Breaking Up? 4 Things to Know About Closing a Joint Bank Account
- Many couples have a joint bank account to pay shared and individual bills.
- If you close a joint bank account, you need to do it correctly.
- This means acting swiftly to protect yourself from any potential legal liability.
If you're breaking up with a shared bank account, you need to read this.
If you are married or in a committed relationship, chances are good you will open a joint bank account at some point. Having a shared account allows you to pool resources to pay for shared bills and it can simplify money management since you don't need to divide up the cost of things like groceries or gas.
But, if you do have a joint account and you break up, you're going to want to close the account ASAP. And there are a few things to know about that process.
1. Closing the account quickly helps you prevent penalties
If you are a joint owner of an account and your ex partner uses it irresponsibly, such as by charging more than you can afford and racking up overdraft fees, you are going to be on the hook for covering these costs. You'll want to close the account as soon as possible when you decide to break up so you will no longer be liable for any financial mistakes your former partner makes.
2. Either partner could drain the account -- but that doesn't mean the money belongs to them
If you have a joint bank account, both co-owners can access the money in the bank whenever they want. This means you, or your partner, could technically drain the account and take every dollar out of it.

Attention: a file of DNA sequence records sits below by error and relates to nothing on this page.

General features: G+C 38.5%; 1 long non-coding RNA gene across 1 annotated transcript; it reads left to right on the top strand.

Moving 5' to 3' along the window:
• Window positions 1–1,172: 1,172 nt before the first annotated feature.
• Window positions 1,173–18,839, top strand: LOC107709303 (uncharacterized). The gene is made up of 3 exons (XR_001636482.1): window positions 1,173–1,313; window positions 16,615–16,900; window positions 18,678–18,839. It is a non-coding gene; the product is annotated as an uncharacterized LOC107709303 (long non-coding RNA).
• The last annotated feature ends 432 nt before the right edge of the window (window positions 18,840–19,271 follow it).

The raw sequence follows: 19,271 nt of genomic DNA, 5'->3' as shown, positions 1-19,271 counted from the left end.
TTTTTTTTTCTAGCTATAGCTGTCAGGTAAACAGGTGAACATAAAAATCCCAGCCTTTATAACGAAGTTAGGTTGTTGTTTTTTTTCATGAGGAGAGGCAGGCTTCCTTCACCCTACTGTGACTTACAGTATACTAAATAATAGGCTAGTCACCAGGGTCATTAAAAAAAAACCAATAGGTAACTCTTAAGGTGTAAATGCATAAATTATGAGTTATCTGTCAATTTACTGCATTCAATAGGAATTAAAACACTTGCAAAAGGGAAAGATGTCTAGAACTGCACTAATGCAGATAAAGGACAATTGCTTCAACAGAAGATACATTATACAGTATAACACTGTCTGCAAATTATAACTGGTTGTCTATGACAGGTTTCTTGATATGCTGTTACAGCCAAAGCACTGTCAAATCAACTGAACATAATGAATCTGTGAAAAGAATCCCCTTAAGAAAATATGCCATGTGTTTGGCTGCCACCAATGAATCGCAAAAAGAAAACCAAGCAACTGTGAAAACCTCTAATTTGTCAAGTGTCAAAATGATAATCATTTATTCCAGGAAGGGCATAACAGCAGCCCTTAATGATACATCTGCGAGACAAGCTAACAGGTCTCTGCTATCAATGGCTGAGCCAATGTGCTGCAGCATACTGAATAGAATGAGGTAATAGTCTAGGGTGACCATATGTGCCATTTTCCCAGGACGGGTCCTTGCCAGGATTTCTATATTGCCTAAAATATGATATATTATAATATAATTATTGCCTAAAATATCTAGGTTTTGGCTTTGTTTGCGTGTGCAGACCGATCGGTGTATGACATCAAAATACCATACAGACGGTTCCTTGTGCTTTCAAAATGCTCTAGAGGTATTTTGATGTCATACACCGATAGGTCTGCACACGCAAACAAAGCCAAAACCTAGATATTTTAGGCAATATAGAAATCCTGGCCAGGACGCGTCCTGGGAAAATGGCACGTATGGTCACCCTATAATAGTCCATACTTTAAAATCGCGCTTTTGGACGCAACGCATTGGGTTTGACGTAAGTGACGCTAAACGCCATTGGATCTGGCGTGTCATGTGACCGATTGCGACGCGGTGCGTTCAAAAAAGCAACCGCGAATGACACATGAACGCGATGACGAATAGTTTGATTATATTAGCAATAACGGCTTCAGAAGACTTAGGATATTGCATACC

But while the bank may allow this, that doesn't mean it's necessarily legal. When you divorce, you will need to go through the process of formally dividing your property. If you and your ex partner cannot agree, the court will determine how it should be split up based on the laws in your state. If the court determines the money in the bank account should be split 50/50 (or in some other way), and you or your partner took 100% of the money, you may have to give it back to comply with the court's instructions.
3. You could both be on the hook for taxes associated with the account
If any income tax is incurred by the account, such as tax on interest payments, then both of the co-owners will be responsible for it. Typically, the tax burden is shared based on the percentage of ownership each person has in the account.
4. You'll need to remember to cancel all automatic withdrawals
Finally, when you and your partner go to close the account, it is important that you change any auto debits or auto withdrawals that were going into it. For example, if either of you were having your paychecks directly deposited into the account, you will need to make sure to stop that from happening. And if you have bills being paid from the account, you need to make sure you arrange for the money to be transferred from elsewhere so you don't get hit with penalties or late fees for nonpayment.
By closing the account quickly, preparing for taxes, and making sure you're aware of the legal rules surrounding joint ownership of account assets, you can make sure the process of ending your shared banking relationship goes as smoothly as possible.
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